26th June 2020
Handling remote bids on auction day
We’ve been offering telephone, internet and proxy bidding on our auction room lots for many years and during the current pandemic these remote methods have proved a vital replacement for in-person bidding, explains Andrew Parker, Managing Director and Auctioneer at SDL Auctions.
I often get asked how I handle the bids from the rostrum, so I’ve written this blog to explain how straightforward it is.
Remote bidding options
We offer three simple methods of bidding in our National Property Auctions:
Internet bidding: You register before the auction and receive a log-in identification for the lot(s) you are interested in. On auction day, you log in to follow the auction live. Bidding is simply a case of clicking a button.
Telephone bidding: A member of our team will call you on auction day and bid on your behalf, as instructed by you.
Proxy bidding: You authorise me as the auctioneer to bid on your behalf up to your specified maximum amount.
For each method you must submit your remote bidding form here, have your ID verified by our team and supply payment details 24 hours before the auction.
Preparation for the auction
As the auctioneer, ahead of the auction I will go through the catalogue for one last time so I am confident offering all the lots we have for sale. I’ll confirm all the reserve prices and check which lots have internet, telephone and proxy bids. It’s important for me to know this so I can ensure we have all phone bidders ready and all internet bidders logged in before I commence.
Next to me in the auction studio is a screen showing who is signed in for internet bidding. When an internet bidder hovers over the ‘bid’ button, it flashes up on my screen so I know a bid is imminent. If the bidding is fast and furious this helps me to ensure everyone gets their opportunity to bid.
Similarly, with telephone bidding, our phone operators are spaced out across the auction studio, adhering to social distancing rules. The team member will advise the telephone bidder of the amount reached so far and ask if they would like to place a bid. If so, the team member raises their hand to alert me.
In front of the rostrum, a team member sits and logs all of the bids we receive. This updates the display in the auction room and on the live video feed to show the amount reached and ensures the team handling telephone bids, internet bidders at home and I are all working in sync.
Taking a remote bid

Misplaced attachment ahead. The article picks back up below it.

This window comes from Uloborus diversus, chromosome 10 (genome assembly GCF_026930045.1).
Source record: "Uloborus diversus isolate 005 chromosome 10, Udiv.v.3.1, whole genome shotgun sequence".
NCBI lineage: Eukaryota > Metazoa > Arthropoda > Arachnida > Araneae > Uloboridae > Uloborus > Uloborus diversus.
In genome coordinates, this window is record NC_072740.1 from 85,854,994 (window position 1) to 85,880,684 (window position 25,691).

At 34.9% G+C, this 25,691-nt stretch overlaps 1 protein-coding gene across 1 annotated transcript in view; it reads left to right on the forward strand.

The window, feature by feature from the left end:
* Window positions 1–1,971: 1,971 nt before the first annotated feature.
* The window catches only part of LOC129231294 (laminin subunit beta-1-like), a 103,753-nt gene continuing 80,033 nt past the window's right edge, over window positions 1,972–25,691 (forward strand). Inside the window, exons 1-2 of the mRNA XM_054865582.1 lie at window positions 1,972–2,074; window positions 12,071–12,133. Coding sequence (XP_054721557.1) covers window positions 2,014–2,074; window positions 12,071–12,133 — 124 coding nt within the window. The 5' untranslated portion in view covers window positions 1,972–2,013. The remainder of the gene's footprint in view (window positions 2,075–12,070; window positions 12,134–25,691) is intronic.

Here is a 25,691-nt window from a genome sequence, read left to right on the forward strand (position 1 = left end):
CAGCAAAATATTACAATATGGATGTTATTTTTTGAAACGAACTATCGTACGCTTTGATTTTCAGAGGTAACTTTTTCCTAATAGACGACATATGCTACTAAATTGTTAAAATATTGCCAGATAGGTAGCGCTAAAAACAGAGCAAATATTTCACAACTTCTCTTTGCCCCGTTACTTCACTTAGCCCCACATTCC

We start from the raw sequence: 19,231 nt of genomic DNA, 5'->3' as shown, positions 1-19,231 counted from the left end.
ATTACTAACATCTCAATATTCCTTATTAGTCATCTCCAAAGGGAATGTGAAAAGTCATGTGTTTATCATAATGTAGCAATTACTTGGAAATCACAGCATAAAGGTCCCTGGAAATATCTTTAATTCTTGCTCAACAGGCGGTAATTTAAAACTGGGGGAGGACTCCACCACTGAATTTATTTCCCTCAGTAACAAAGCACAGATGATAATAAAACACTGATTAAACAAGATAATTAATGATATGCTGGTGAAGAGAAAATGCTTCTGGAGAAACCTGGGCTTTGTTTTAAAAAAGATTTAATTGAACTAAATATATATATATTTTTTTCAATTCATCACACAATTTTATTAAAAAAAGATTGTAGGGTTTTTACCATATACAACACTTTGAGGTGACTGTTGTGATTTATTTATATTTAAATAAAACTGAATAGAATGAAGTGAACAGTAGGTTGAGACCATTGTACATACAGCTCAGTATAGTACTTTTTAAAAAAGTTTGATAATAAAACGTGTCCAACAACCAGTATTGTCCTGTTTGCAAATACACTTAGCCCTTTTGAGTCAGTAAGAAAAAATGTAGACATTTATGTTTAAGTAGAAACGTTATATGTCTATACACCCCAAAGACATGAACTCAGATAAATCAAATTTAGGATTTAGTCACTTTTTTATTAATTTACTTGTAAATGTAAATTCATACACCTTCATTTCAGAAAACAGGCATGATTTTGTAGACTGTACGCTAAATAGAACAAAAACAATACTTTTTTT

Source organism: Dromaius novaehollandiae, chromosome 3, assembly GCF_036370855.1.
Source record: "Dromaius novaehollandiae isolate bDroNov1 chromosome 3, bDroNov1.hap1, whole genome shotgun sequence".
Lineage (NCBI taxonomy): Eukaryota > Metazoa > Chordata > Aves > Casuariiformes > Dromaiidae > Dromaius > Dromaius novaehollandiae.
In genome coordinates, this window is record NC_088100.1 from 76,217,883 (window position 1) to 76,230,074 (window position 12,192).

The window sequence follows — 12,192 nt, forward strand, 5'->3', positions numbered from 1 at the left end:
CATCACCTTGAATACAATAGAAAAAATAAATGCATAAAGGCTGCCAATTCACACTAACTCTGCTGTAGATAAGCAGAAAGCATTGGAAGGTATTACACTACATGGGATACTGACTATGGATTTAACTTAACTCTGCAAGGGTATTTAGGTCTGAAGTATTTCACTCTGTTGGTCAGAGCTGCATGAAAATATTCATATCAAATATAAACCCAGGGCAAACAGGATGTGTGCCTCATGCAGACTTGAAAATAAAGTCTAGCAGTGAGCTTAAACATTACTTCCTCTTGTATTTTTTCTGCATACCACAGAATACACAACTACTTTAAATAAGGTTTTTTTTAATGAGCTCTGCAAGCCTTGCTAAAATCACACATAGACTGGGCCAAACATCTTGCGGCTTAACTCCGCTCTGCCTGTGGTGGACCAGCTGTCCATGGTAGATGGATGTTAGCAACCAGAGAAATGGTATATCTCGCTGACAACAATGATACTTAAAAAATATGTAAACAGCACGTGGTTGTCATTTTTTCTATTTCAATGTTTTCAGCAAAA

When offering each lot, I provide a short description and highlight the guide price. This ensures everyone knows which lot we’re on so they don’t bid on the wrong one!
Generally I will ask for the opening bid to be on the guide price. If I have a proxy bid – also known as a commission bid – on that lot, I will start the bidding there. I will then take bids from the internet and telephone against the proxy bid, continuing to rise in regular increments until the proxy bidder’s maximum is reached, or until the other bidders no longer wish to bid.
It’s worth noting that if you change your maximum price after you’ve submitted a proxy bid, we are able to amend that for you – but only if you email us with the updated figure prior to the auction starting. You can also be assured that I will only bid up to your maximum amount if competitive bidding requires it; if there are no other bidders and the reserve has been met, then I will sell.
Things can move quite quickly with multiple bids coming in from multiple sources. This is why I try to take my time accepting bids, speaking clearly so everyone knows who the current bidder is and at what price. In our last auction in May we received more than 1,200 registered bids so it can get a little hectic, even without a room full of hundreds of people.
Registering for a remote bid
We have capacity to offer remote bidding to an unlimited number of customers. We want everyone to have an opportunity to bid on our lots.
However, with telephone bids, we can only safely accommodate a limited number of people in our auction room so if we reach capacity for an individual lot – which we haven’t done yet – we will ask you to carry out an internet or proxy bid instead. Telephone bidding is allocated on a first come first served basis so we always advise you to register well ahead of the auction day.
We have a simple remote internet, telephone and proxy bidding form on our website – HERE – where you can fill in your contact details and your chosen method for bidding. We will then contact you to confirm your ID and take your payment details, which will only be used should you be a successful purchaser.
The process is really straightforward and it’s something we’ve been doing successfully for many years. If you’re hoping to bid in our Tuesday 30th June auction then send us your remote internet, telephone and proxy bidding form prior to the auction day, or if you’d simply like to watch the auction action unfold then you can watch our live-streamed video HERE.